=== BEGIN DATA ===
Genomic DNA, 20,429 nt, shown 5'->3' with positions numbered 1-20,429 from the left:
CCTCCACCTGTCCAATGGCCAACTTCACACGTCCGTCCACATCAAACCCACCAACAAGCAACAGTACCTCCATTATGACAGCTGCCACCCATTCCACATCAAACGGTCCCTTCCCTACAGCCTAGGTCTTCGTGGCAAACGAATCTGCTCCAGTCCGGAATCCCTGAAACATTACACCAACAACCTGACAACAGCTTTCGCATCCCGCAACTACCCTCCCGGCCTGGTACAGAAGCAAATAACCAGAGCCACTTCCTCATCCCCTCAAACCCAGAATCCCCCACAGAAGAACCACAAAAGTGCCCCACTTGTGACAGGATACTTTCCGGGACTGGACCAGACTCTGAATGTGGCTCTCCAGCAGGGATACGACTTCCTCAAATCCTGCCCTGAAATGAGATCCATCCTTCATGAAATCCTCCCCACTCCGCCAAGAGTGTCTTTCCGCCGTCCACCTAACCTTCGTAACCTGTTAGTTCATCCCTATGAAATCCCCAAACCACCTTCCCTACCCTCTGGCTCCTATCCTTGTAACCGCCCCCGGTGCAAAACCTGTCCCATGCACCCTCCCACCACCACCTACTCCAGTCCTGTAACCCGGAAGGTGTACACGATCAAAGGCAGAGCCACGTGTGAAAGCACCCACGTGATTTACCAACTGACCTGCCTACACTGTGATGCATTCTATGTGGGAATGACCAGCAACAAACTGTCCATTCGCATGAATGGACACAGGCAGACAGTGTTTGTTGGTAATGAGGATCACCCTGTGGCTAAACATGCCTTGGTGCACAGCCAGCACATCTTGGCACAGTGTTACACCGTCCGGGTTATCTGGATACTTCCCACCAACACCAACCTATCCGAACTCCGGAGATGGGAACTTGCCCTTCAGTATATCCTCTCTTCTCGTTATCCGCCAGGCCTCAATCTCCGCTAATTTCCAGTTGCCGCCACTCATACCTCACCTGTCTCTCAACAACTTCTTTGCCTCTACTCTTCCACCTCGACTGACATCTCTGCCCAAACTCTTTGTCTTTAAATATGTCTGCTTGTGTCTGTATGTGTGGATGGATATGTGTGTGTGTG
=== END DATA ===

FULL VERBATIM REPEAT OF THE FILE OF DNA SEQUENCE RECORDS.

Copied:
Genomic DNA, 20,429 nt, shown 5'->3' with positions numbered 1-20,429 from the left:
CCTCCACCTGTCCAATGGCCAACTTCACACGTCCGTCCACATCAAACCCACCAACAAGCAACAGTACCTCCATTATGACAGCTGCCACCCATTCCACATCAAACGGTCCCTTCCCTACAGCCTAGGTCTTCGTGGCAAACGAATCTGCTCCAGTCCGGAATCCCTGAAACATTACACCAACAACCTGACAACAGCTTTCGCATCCCGCAACTACCCTCCCGGCCTGGTACAGAAGCAAATAACCAGAGCCACTTCCTCATCCCCTCAAACCCAGAATCCCCCACAGAAGAACCACAAAAGTGCCCCACTTGTGACAGGATACTTTCCGGGACTGGACCAGACTCTGAATGTGGCTCTCCAGCAGGGATACGACTTCCTCAAATCCTGCCCTGAAATGAGATCCATCCTTCATGAAATCCTCCCCACTCCGCCAAGAGTGTCTTTCCGCCGTCCACCTAACCTTCGTAACCTGTTAGTTCATCCCTATGAAATCCCCAAACCACCTTCCCTACCCTCTGGCTCCTATCCTTGTAACCGCCCCCGGTGCAAAACCTGTCCCATGCACCCTCCCACCACCACCTACTCCAGTCCTGTAACCCGGAAGGTGTACACGATCAAAGGCAGAGCCACGTGTGAAAGCACCCACGTGATTTACCAACTGACCTGCCTACACTGTGATGCATTCTATGTGGGAATGACCAGCAACAAACTGTCCATTCGCATGAATGGACACAGGCAGACAGTGTTTGTTGGTAATGAGGATCACCCTGTGGCTAAACATGCCTTGGTGCACAGCCAGCACATCTTGGCACAGTGTTACACCGTCCGGGTTATCTGGATACTTCCCACCAACACCAACCTATCCGAACTCCGGAGATGGGAACTTGCCCTTCAGTATATCCTCTCTTCTCGTTATCCGCCAGGCCTCAATCTCCGCTAATTTCCAGTTGCCGCCACTCATACCTCACCTGTCTCTCAACAACTTCTTTGCCTCTACTCTTCCACCTCGACTGACATCTCTGCCCAAACTCTTTGTCTTTAAATATGTCTGCTTGTGTCTGTATGTGTGGATGGATATGTGTGTGTGTG